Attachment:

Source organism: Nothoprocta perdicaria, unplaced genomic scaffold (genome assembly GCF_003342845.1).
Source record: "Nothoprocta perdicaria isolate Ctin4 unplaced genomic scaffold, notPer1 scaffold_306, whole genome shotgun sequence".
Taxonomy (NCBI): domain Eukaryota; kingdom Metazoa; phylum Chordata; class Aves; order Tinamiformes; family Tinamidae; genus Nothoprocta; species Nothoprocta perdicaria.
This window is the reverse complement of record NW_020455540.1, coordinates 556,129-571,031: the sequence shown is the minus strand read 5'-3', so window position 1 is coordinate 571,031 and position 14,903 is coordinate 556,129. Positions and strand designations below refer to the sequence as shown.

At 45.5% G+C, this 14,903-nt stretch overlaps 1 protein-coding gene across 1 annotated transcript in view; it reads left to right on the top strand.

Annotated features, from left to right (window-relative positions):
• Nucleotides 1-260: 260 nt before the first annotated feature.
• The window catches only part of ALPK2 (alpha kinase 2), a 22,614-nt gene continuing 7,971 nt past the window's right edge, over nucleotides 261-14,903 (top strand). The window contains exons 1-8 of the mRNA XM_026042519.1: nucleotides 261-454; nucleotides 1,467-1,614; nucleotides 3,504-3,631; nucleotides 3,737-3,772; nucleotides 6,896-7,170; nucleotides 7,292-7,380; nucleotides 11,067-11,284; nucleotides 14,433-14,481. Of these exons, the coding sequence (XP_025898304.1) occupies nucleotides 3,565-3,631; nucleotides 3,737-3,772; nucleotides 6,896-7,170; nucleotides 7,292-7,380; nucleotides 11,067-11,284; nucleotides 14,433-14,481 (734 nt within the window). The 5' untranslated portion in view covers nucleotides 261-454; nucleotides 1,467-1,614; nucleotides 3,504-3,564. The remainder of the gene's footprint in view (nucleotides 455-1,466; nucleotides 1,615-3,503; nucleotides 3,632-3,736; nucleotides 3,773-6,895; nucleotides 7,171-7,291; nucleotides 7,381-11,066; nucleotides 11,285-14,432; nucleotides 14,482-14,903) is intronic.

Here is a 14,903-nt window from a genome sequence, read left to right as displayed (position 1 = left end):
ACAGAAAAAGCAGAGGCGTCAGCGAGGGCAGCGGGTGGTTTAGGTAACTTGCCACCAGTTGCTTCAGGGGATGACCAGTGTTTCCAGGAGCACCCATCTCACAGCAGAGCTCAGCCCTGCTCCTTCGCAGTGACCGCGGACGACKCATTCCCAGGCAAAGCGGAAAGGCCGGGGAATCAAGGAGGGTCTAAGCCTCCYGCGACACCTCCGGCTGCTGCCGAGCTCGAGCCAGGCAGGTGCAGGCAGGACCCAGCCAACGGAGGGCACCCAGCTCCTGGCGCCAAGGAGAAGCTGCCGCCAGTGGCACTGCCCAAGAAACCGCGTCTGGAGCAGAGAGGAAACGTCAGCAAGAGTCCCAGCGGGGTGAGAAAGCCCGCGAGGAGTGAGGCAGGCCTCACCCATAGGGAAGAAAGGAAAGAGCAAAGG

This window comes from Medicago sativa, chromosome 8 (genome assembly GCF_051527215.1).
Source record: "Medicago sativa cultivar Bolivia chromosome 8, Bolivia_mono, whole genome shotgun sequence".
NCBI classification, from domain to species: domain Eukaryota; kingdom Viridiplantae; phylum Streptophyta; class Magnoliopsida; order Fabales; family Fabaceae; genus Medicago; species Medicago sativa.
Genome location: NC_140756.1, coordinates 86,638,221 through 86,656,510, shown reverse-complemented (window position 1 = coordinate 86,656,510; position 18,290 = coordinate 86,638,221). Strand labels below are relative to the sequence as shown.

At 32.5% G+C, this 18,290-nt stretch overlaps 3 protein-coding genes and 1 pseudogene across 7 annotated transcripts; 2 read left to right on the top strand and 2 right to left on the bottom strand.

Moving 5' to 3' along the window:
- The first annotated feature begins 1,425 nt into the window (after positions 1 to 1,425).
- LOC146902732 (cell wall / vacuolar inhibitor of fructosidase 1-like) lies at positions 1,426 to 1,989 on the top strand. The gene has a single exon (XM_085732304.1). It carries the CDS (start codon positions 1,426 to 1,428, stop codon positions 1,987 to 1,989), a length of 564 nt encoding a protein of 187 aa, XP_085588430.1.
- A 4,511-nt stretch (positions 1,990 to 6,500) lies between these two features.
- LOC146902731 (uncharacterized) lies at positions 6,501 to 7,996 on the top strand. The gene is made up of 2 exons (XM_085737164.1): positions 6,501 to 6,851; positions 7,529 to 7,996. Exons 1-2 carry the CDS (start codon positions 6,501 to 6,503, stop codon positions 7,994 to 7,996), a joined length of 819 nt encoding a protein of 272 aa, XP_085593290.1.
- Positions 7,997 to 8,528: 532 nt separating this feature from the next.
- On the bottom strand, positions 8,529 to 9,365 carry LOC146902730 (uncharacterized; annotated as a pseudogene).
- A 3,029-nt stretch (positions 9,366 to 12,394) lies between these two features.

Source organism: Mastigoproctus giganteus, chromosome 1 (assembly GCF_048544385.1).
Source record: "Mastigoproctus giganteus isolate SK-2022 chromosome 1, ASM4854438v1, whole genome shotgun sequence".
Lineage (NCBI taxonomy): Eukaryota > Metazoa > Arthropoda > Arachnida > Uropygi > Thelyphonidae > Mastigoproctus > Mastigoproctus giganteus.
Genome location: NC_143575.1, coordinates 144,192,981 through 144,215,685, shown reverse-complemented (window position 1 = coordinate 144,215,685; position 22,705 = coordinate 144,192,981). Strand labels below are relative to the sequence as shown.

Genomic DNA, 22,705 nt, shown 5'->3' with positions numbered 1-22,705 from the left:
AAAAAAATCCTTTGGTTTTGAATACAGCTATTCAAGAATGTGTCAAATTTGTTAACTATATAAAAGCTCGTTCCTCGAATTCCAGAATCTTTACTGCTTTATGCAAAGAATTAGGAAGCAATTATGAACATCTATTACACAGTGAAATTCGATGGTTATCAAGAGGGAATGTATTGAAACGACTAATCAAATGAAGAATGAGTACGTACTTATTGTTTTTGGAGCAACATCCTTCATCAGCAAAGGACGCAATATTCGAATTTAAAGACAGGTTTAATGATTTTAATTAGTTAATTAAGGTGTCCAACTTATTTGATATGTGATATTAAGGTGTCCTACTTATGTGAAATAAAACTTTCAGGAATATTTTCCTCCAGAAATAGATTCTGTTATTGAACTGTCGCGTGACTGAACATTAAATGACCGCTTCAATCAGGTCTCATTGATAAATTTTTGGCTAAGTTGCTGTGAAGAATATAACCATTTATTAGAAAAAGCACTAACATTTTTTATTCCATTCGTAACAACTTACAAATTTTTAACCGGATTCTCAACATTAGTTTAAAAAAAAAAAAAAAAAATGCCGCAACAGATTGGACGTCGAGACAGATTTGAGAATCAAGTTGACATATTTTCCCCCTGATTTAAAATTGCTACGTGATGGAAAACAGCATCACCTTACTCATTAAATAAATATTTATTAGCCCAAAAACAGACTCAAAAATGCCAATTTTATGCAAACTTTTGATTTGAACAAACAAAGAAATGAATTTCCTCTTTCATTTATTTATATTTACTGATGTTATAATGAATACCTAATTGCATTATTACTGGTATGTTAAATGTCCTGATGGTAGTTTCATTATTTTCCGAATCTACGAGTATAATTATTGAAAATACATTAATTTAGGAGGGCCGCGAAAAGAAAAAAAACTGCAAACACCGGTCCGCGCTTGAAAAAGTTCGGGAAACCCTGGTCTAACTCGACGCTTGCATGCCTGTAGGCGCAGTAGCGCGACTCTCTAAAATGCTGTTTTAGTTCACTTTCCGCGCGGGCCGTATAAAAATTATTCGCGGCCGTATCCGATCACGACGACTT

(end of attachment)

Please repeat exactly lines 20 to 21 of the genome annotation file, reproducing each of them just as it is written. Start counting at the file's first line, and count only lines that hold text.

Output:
- LOC146902731 (uncharacterized) lies at positions 6,501 to 7,996 on the top strand. The gene is made up of 2 exons (XM_085737164.1): positions 6,501 to 6,851; positions 7,529 to 7,996. Exons 1-2 carry the CDS (start codon positions 6,501 to 6,503, stop codon positions 7,994 to 7,996), a joined length of 819 nt encoding a protein of 272 aa, XP_085593290.1.
- Positions 7,997 to 8,528: 532 nt separating this feature from the next.